Curbell Plastics

January 2016

B2B eCommerce overhaul for leading plastics manufacturer.

Based out of New York, North America’s largest plastics manufacturer chose to work with ecentricarts to revitalize their site. The aim was to serve their customers and sales team, two demographics that were painfully underserved with the legacy site.

Curbell was my first project within ecentricarts’ team structure. As the first-line front-end developer on the project, this made Curbell the largest site I’ve been heavily involved with to date. With two major table structures to work out (incredibly detailed Plastic Properties and flexible Compare Materials), highly detailed product filter and navigation interactions to handle, and an entire ecom flow to build (for front end, anyway) from scratch, Curbell was a pretty significant challenge. It was also my first go-round with the Foundation framework (or any front-end framework, for that matter) and Kentico, ecentricarts’ preferred .NET CMS (also first time diving into ASP and C#, though I didn’t handle much app development).

The site held many technical challenges (huge data tables, developing for a new CMS, massive performance concerns for 30k+ product SKUs, challenging responsive reflows, etc.) as well as professional ones (working within a design/dev/project managed team, detailed project planning meetings, soft launching Agile dev process within the studio, etc.) that made Curbell an incredibly important and successful project, not only for myself but ecentricarts as a studio in the larger sense.

Performance from the outset - Curbell’s Homepage features some pretty heavy imagery that needed to be showcased without sacrificing quality or load time. Some post-initial-load tricks and delayed loading of other content set the tone for performance work throughout the site.
Getting Granular - The breadth of Curbell’s materials and product line can be exhausting, even to professional plastics buyers. A big task of the project was to make a (completely custom) product filtering system with quick returns (thanks to Angular and a custom SKU query API), easy-to-use filters, and relevant accurate results.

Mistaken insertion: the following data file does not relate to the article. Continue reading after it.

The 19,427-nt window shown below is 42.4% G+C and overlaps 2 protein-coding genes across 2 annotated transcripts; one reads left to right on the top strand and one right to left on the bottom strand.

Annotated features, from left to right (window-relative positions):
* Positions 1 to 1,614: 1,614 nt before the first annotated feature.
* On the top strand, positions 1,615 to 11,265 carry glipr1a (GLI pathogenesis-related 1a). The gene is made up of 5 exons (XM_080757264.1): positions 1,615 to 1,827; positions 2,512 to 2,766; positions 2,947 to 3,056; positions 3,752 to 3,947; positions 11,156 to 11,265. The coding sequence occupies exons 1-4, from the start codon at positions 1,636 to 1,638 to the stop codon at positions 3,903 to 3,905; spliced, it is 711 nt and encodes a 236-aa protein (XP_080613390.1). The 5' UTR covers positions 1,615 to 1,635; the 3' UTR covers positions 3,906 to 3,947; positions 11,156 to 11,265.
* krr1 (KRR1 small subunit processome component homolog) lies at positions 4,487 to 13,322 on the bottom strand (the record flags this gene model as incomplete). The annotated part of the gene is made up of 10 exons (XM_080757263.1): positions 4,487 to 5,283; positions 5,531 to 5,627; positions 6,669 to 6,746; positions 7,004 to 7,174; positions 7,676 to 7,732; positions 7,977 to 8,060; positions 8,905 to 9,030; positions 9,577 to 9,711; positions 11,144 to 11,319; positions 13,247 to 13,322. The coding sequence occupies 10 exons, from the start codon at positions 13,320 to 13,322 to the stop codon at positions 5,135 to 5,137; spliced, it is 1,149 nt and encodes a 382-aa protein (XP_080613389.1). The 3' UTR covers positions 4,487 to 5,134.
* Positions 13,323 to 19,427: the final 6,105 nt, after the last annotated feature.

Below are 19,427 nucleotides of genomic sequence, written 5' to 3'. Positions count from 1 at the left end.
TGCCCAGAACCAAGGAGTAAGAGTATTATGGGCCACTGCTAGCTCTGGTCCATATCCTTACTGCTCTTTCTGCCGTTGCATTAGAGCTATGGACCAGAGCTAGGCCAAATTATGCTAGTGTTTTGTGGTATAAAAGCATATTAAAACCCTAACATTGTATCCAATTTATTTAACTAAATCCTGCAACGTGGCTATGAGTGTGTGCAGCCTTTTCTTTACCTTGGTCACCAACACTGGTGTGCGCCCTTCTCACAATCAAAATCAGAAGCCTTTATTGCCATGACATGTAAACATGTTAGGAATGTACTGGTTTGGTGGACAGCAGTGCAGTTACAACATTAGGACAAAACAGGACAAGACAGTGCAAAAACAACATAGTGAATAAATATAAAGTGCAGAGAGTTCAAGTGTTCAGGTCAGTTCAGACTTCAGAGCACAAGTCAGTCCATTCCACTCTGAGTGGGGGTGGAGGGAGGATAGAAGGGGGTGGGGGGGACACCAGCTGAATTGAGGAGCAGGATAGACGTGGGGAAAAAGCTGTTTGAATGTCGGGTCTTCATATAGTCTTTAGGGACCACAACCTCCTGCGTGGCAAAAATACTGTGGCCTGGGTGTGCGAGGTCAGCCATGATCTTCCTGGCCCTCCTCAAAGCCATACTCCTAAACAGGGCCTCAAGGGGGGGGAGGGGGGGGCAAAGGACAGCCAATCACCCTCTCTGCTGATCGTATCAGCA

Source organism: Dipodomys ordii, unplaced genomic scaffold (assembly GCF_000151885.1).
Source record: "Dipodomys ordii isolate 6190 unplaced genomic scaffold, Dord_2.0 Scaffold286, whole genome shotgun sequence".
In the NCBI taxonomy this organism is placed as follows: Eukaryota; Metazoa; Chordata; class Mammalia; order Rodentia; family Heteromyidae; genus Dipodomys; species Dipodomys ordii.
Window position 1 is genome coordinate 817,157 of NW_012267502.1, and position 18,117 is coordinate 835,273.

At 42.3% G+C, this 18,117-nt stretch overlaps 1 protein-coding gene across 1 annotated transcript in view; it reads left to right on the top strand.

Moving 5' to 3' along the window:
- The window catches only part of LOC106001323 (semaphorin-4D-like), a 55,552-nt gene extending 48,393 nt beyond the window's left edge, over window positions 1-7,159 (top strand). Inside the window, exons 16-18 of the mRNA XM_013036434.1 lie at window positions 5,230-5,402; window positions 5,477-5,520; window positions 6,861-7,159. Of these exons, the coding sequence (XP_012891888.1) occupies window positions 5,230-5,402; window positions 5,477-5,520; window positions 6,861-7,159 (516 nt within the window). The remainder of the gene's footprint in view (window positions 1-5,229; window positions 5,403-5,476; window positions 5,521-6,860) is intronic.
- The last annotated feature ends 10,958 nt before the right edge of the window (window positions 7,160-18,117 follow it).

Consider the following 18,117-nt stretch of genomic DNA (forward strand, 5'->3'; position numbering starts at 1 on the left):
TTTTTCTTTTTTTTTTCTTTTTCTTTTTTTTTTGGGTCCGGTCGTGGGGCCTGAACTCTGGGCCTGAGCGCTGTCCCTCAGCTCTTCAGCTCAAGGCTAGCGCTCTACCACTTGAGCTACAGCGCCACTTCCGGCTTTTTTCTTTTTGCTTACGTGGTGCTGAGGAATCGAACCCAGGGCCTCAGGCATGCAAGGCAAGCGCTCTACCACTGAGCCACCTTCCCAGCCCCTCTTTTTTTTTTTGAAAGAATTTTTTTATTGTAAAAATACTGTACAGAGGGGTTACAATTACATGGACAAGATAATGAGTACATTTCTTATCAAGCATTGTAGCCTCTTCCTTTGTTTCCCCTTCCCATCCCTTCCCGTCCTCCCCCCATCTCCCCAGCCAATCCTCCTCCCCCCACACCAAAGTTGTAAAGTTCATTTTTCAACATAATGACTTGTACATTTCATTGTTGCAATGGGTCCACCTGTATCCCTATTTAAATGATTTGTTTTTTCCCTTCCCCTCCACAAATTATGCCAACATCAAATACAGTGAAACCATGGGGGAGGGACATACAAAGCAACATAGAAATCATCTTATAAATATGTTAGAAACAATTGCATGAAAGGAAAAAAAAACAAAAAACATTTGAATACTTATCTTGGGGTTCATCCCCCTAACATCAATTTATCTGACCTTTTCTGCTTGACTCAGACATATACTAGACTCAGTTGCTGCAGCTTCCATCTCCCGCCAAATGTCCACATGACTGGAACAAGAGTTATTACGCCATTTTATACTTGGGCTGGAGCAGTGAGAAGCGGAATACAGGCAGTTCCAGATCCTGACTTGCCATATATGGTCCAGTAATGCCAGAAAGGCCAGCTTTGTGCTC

Plastic Properties - The site’s heaviest data table requires an astounding amount of information, with variable rows and columns, to be usable on every device. For the density of data involved, horizontal scrolling was the go-to method to keep the table usable on a phone while avoiding hidden content.
Compare Materials - A big feature of Curbell’s research and shopping focus for the site was the ability to compare not only products, but manufacturing materials employed. The complex table required flexibility for columns (1 to 3 could be used) and handling different cells with varied sizes and styles of content. It all had to work for mobile, too.

For further reading on the entire project, take a look at ecentricarts’ case study the Curbell project and Kentico’s profile and case study on the site.

All the technical involvement and achievements for Curbell didn’t mean the site was a drag, however. Have a look around the site and take some time to play with the animated interactions throughout. I certainly had fun building them.

Visit Curbell Plastics’ site